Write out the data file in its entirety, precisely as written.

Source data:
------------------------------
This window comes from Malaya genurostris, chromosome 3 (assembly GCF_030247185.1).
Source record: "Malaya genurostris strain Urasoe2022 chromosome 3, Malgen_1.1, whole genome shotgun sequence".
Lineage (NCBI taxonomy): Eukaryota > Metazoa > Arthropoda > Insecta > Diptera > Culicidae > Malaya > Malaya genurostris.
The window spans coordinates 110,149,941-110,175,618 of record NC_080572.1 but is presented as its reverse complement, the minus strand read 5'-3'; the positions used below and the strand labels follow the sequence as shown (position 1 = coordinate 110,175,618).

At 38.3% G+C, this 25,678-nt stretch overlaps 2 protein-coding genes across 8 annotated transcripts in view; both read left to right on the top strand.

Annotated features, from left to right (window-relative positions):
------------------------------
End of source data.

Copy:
This window comes from Malaya genurostris, chromosome 3 (assembly GCF_030247185.1).
Source record: "Malaya genurostris strain Urasoe2022 chromosome 3, Malgen_1.1, whole genome shotgun sequence".
Lineage (NCBI taxonomy): Eukaryota > Metazoa > Arthropoda > Insecta > Diptera > Culicidae > Malaya > Malaya genurostris.
The window spans coordinates 110,149,941-110,175,618 of record NC_080572.1 but is presented as its reverse complement, the minus strand read 5'-3'; the positions used below and the strand labels follow the sequence as shown (position 1 = coordinate 110,175,618).

At 38.3% G+C, this 25,678-nt stretch overlaps 2 protein-coding genes across 8 annotated transcripts in view; both read left to right on the top strand.

Annotated features, from left to right (window-relative positions):